UK automotive publication, Autocar, has published the first images of a camouflaged 2019 Land Rover Defender.

THE NEXT-GENERATION 2019 Land Rover Defender has been spied testing by Autocar in the UK. The camouflaged body in the main image is that of a cut-and-shut Range Rover. The new Defender is expected to be revealed late in 2018 before hitting dealerships in 2019.

According to reports, the new Defender’s engineering has been largely approved (as has the design which is expected not to be retro-inspired) with on-road testing beginning last year. Indeed, way back when the Evoque was launched, Land Rover engineers said they’d already begun preliminary works on the Defender.

Land Rover boss, Ralph Speth confirmed last year that the new Defender would be built on the same aluminium platform as the Range Rover, Range Rover Sport and Discovery but that it will be much stronger and the off-road electronics more advanced than anything on a Land Rover or Range Rover to date. It’s expected the new Defender will run a coil spring set-up like that of the Discovery 4.

It’s expected the new Defender will be available with a range of petrol and diesel engines from the JLR Ingenium family and with both manual and automatic transmissions.

So, why the delay? Some suggest it’s the low volumes the Defender sold in that made a business case for investment so tricky. Allegedly, Land Rover is targeting 50,000 unit sales to guarantee profitability of the project but, given the new Defender won’t be built in the UK but rather at Land Rover’s facility in Slovakia where it hopes to produce 150,000 vehicles a year… although how the UK’s exit from Europe will affect that remains to be seen.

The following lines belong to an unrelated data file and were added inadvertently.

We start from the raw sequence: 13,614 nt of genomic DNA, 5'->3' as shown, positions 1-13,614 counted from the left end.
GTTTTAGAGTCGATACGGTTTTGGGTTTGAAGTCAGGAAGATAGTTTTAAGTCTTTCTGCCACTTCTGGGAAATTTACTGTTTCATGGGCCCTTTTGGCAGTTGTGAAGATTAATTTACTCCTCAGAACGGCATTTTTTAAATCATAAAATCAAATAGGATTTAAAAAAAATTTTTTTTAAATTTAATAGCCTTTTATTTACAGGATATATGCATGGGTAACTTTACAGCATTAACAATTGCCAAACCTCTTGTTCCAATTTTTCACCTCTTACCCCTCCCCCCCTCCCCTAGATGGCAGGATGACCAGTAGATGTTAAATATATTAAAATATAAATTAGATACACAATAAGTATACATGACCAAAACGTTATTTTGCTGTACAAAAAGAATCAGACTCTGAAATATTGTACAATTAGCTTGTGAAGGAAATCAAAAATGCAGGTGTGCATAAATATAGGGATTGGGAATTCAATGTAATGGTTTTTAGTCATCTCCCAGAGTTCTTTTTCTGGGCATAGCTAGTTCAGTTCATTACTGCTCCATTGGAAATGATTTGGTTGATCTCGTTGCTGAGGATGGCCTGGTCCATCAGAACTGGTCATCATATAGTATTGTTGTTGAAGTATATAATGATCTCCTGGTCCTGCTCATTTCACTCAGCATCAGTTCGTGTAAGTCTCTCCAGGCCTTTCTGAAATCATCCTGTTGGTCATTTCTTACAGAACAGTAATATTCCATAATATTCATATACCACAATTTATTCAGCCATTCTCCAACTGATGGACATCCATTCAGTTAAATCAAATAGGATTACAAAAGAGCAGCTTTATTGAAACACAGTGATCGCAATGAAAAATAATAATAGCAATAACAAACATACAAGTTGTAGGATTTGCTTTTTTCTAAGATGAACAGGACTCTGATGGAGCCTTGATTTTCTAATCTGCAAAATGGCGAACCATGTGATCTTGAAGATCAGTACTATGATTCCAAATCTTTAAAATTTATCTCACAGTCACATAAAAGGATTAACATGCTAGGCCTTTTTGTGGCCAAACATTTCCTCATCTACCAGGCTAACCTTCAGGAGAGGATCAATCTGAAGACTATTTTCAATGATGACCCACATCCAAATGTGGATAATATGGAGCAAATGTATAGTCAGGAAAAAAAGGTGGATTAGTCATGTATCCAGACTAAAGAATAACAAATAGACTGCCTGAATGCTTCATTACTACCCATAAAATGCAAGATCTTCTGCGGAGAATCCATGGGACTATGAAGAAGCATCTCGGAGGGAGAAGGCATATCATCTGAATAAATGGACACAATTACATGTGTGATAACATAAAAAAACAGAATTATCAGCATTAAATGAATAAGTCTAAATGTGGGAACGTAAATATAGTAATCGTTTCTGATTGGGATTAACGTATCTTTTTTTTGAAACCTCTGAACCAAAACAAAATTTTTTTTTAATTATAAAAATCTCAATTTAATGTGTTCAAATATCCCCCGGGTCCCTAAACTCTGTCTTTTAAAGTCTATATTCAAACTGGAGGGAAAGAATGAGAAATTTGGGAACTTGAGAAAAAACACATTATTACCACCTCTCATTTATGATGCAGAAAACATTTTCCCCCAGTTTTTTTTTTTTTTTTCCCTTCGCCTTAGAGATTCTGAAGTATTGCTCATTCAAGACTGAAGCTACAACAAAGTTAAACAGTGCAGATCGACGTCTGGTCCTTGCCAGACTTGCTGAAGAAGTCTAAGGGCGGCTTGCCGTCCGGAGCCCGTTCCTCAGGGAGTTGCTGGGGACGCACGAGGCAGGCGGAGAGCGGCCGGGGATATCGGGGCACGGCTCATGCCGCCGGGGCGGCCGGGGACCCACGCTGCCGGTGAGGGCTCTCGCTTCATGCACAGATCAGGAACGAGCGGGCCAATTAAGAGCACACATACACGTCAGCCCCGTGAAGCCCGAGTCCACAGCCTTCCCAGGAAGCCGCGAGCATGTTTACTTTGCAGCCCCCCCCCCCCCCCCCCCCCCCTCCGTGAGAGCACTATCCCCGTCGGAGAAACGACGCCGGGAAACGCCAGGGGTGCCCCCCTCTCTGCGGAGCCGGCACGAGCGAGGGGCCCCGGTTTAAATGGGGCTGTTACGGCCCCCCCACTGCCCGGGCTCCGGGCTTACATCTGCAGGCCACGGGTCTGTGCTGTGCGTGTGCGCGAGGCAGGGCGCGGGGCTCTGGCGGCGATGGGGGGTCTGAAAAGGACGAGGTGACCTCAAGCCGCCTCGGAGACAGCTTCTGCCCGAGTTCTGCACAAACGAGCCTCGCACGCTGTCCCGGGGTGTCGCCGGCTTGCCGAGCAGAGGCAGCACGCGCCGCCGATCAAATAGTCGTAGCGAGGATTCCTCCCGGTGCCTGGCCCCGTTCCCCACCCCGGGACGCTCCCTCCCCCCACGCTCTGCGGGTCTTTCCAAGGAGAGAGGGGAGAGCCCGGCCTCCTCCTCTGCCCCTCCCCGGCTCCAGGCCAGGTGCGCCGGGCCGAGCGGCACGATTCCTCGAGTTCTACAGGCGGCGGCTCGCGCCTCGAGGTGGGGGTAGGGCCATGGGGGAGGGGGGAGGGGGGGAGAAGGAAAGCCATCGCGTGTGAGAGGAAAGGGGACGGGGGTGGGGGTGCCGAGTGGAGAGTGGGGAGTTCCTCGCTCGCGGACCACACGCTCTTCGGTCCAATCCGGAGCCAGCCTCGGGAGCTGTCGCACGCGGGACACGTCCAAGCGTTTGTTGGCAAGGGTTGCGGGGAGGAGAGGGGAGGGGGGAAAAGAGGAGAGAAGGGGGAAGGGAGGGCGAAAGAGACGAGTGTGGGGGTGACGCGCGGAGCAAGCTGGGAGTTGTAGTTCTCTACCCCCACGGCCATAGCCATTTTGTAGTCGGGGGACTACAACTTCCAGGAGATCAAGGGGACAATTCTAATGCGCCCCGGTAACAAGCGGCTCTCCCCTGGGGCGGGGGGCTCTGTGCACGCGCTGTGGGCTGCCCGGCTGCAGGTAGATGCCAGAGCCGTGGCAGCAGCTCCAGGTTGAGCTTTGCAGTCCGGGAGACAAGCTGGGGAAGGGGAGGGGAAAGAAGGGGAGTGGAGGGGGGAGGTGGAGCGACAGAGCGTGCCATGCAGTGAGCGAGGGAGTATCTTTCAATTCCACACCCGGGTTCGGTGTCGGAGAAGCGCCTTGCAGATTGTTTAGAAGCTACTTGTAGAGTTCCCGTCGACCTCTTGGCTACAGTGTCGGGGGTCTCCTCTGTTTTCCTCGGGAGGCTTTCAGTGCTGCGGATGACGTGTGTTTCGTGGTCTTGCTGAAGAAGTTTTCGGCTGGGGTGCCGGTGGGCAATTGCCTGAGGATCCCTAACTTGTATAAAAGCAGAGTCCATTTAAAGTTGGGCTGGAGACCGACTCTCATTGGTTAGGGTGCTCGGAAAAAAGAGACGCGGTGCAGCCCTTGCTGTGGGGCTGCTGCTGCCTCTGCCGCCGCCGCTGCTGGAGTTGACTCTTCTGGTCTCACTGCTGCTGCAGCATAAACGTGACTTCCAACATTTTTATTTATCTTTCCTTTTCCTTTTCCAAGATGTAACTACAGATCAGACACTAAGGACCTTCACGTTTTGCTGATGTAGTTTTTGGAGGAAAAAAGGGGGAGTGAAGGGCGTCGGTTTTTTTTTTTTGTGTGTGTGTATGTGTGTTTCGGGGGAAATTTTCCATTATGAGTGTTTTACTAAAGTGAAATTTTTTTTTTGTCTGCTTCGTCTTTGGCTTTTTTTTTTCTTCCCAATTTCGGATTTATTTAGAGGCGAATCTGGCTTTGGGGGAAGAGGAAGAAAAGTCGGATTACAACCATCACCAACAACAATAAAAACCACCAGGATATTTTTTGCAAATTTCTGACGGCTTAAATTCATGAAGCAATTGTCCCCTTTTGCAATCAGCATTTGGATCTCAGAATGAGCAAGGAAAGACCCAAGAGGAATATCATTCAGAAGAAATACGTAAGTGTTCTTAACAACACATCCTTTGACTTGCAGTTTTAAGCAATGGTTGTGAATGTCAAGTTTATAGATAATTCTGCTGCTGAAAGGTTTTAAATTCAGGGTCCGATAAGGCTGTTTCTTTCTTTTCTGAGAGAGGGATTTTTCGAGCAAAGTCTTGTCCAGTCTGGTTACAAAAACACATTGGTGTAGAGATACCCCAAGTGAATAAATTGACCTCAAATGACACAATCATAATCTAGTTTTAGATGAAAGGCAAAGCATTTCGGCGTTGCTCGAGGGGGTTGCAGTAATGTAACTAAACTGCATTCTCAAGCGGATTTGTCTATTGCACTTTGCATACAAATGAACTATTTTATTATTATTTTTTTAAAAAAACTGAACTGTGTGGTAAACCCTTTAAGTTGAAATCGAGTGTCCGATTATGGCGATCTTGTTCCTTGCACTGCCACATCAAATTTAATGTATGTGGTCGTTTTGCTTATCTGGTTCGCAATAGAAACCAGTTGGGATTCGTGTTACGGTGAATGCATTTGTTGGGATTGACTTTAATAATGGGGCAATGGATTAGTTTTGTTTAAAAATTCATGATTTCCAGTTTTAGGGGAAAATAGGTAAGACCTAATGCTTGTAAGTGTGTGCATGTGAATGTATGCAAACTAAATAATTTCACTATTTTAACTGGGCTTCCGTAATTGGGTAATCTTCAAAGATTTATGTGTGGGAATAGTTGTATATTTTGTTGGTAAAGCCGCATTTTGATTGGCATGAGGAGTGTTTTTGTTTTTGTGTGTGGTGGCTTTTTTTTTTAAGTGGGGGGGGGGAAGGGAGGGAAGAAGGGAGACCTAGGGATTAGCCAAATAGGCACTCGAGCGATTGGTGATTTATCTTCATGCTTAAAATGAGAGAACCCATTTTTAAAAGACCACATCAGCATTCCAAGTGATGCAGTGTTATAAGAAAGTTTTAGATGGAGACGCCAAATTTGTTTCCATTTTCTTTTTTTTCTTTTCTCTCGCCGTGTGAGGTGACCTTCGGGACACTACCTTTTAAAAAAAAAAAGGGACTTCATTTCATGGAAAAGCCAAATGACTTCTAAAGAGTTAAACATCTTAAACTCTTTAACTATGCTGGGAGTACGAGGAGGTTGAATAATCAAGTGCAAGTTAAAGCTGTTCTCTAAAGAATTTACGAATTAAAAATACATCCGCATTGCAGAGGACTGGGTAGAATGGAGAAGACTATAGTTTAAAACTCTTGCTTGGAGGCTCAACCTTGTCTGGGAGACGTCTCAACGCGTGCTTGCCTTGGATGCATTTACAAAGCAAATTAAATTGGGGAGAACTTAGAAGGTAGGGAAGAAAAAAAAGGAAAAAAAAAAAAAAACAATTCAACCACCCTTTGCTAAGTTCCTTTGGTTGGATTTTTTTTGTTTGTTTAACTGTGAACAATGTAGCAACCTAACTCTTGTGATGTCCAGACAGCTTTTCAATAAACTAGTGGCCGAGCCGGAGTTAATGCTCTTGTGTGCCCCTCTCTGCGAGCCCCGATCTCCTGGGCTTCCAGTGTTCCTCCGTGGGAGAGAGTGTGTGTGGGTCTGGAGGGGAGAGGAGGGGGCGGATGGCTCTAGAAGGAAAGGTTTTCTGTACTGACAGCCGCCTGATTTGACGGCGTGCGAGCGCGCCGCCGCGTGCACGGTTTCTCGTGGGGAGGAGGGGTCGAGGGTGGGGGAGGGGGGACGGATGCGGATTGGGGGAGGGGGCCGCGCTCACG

Source: Autocar

Question: What do you hope for the new Defender… looks, engines, transmissions?


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  1. “….Same platform as a Range Rover”…… does that mean it won’t be body on frame?
    No more mods like lift kits or aux fuel tanks?

  2. Really disappointed about the look. It’s not that I am looking for a replica of the old defender, but flat body panels do make for great mounting surfaces for many things when considering overlanding. Growing up with a couple of County’s, 110, defenders it was always just a case of when you need an accessory, build it and bolt it, those days are gone. And all these sweeping designs do not look tough enough for some big game hunting in Africa. The electronics however sound great, will they however give post graduate auto electrical training in rural dealerships?

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